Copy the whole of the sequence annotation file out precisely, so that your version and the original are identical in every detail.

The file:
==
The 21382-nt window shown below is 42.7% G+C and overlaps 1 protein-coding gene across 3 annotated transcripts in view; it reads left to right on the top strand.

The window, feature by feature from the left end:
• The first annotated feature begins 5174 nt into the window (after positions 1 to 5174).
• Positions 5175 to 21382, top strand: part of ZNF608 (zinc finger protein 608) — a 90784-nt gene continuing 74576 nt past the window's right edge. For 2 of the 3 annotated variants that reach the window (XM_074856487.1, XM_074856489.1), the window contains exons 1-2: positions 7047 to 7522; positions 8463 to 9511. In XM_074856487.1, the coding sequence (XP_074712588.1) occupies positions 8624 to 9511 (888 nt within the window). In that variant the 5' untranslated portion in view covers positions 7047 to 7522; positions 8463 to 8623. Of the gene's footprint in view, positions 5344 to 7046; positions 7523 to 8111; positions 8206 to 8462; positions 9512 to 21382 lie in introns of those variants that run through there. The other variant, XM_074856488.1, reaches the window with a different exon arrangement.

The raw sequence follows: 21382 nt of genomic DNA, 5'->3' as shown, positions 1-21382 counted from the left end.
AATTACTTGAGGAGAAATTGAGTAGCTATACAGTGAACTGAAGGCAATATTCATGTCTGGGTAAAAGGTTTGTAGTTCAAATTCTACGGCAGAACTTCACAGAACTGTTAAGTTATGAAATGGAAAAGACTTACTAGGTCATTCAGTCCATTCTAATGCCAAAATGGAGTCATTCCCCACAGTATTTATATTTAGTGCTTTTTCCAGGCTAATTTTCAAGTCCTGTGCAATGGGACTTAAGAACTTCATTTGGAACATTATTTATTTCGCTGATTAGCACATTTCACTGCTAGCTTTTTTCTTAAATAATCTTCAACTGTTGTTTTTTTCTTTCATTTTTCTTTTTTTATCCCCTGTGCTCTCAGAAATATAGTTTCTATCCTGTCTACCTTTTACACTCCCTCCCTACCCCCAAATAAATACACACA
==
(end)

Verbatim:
The 21382-nt window shown below is 42.7% G+C and overlaps 1 protein-coding gene across 3 annotated transcripts in view; it reads left to right on the top strand.

The window, feature by feature from the left end:
• The first annotated feature begins 5174 nt into the window (after positions 1 to 5174).
• Positions 5175 to 21382, top strand: part of ZNF608 (zinc finger protein 608) — a 90784-nt gene continuing 74576 nt past the window's right edge. For 2 of the 3 annotated variants that reach the window (XM_074856487.1, XM_074856489.1), the window contains exons 1-2: positions 7047 to 7522; positions 8463 to 9511. In XM_074856487.1, the coding sequence (XP_074712588.1) occupies positions 8624 to 9511 (888 nt within the window). In that variant the 5' untranslated portion in view covers positions 7047 to 7522; positions 8463 to 8623. Of the gene's footprint in view, positions 5344 to 7046; positions 7523 to 8111; positions 8206 to 8462; positions 9512 to 21382 lie in introns of those variants that run through there. The other variant, XM_074856488.1, reaches the window with a different exon arrangement.

The raw sequence follows: 21382 nt of genomic DNA, 5'->3' as shown, positions 1-21382 counted from the left end.
AATTACTTGAGGAGAAATTGAGTAGCTATACAGTGAACTGAAGGCAATATTCATGTCTGGGTAAAAGGTTTGTAGTTCAAATTCTACGGCAGAACTTCACAGAACTGTTAAGTTATGAAATGGAAAAGACTTACTAGGTCATTCAGTCCATTCTAATGCCAAAATGGAGTCATTCCCCACAGTATTTATATTTAGTGCTTTTTCCAGGCTAATTTTCAAGTCCTGTGCAATGGGACTTAAGAACTTCATTTGGAACATTATTTATTTCGCTGATTAGCACATTTCACTGCTAGCTTTTTTCTTAAATAATCTTCAACTGTTGTTTTTTTCTTTCATTTTTCTTTTTTTATCCCCTGTGCTCTCAGAAATATAGTTTCTATCCTGTCTACCTTTTACACTCCCTCCCTACCCCCAAATAAATACACACA